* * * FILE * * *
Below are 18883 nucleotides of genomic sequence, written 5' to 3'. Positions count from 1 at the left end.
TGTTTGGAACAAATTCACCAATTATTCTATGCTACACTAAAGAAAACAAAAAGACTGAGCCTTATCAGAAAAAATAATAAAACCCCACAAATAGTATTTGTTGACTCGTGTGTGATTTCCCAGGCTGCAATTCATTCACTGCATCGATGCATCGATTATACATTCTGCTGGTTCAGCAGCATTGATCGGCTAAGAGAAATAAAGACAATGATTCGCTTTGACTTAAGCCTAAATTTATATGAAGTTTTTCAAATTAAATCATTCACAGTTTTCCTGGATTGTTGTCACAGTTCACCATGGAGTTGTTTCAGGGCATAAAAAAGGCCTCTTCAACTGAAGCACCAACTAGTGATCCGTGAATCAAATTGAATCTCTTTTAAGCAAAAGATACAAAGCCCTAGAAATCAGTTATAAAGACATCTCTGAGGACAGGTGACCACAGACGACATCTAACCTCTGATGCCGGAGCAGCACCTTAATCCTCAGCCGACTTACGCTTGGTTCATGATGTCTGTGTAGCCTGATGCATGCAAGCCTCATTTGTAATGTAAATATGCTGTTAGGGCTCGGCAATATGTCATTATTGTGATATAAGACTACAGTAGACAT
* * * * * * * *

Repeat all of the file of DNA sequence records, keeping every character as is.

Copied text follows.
Below are 18883 nucleotides of genomic sequence, written 5' to 3'. Positions count from 1 at the left end.
TGTTTGGAACAAATTCACCAATTATTCTATGCTACACTAAAGAAAACAAAAAGACTGAGCCTTATCAGAAAAAATAATAAAACCCCACAAATAGTATTTGTTGACTCGTGTGTGATTTCCCAGGCTGCAATTCATTCACTGCATCGATGCATCGATTATACATTCTGCTGGTTCAGCAGCATTGATCGGCTAAGAGAAATAAAGACAATGATTCGCTTTGACTTAAGCCTAAATTTATATGAAGTTTTTCAAATTAAATCATTCACAGTTTTCCTGGATTGTTGTCACAGTTCACCATGGAGTTGTTTCAGGGCATAAAAAAGGCCTCTTCAACTGAAGCACCAACTAGTGATCCGTGAATCAAATTGAATCTCTTTTAAGCAAAAGATACAAAGCCCTAGAAATCAGTTATAAAGACATCTCTGAGGACAGGTGACCACAGACGACATCTAACCTCTGATGCCGGAGCAGCACCTTAATCCTCAGCCGACTTACGCTTGGTTCATGATGTCTGTGTAGCCTGATGCATGCAAGCCTCATTTGTAATGTAAATATGCTGTTAGGGCTCGGCAATATGTCATTATTGTGATATAAGACTACAGTAGACAT